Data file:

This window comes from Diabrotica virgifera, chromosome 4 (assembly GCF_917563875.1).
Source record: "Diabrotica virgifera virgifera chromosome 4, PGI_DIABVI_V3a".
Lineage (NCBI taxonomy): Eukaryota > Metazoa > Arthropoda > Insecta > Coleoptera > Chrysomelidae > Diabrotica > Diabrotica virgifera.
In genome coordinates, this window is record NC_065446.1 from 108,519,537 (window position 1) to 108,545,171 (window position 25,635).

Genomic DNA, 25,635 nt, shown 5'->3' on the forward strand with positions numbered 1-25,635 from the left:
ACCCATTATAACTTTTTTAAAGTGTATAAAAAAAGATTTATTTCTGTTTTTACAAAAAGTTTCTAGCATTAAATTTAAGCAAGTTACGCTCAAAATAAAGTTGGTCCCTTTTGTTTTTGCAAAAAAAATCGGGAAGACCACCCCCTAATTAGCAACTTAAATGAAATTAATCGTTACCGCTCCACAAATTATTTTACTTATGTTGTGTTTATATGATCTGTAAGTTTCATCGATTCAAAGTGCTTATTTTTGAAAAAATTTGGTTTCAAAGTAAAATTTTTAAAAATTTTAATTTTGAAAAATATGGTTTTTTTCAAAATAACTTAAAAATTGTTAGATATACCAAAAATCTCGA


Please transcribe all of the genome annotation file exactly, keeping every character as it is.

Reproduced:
This window comes from Diabrotica virgifera, chromosome 4 (assembly GCF_917563875.1).
Source record: "Diabrotica virgifera virgifera chromosome 4, PGI_DIABVI_V3a".
Lineage (NCBI taxonomy): Eukaryota > Metazoa > Arthropoda > Insecta > Coleoptera > Chrysomelidae > Diabrotica > Diabrotica virgifera.
In genome coordinates, this window is record NC_065446.1 from 108,519,537 (window position 1) to 108,545,171 (window position 25,635).

Genomic DNA, 25,635 nt, shown 5'->3' on the forward strand with positions numbered 1-25,635 from the left:
ACCCATTATAACTTTTTTAAAGTGTATAAAAAAAGATTTATTTCTGTTTTTACAAAAAGTTTCTAGCATTAAATTTAAGCAAGTTACGCTCAAAATAAAGTTGGTCCCTTTTGTTTTTGCAAAAAAAATCGGGAAGACCACCCCCTAATTAGCAACTTAAATGAAATTAATCGTTACCGCTCCACAAATTATTTTACTTATGTTGTGTTTATATGATCTGTAAGTTTCATCGATTCAAAGTGCTTATTTTTGAAAAAATTTGGTTTCAAAGTAAAATTTTTAAAAATTTTAATTTTGAAAAATATGGTTTTTTTCAAAATAACTTAAAAATTGTTAGATATACCAAAAATCTCGA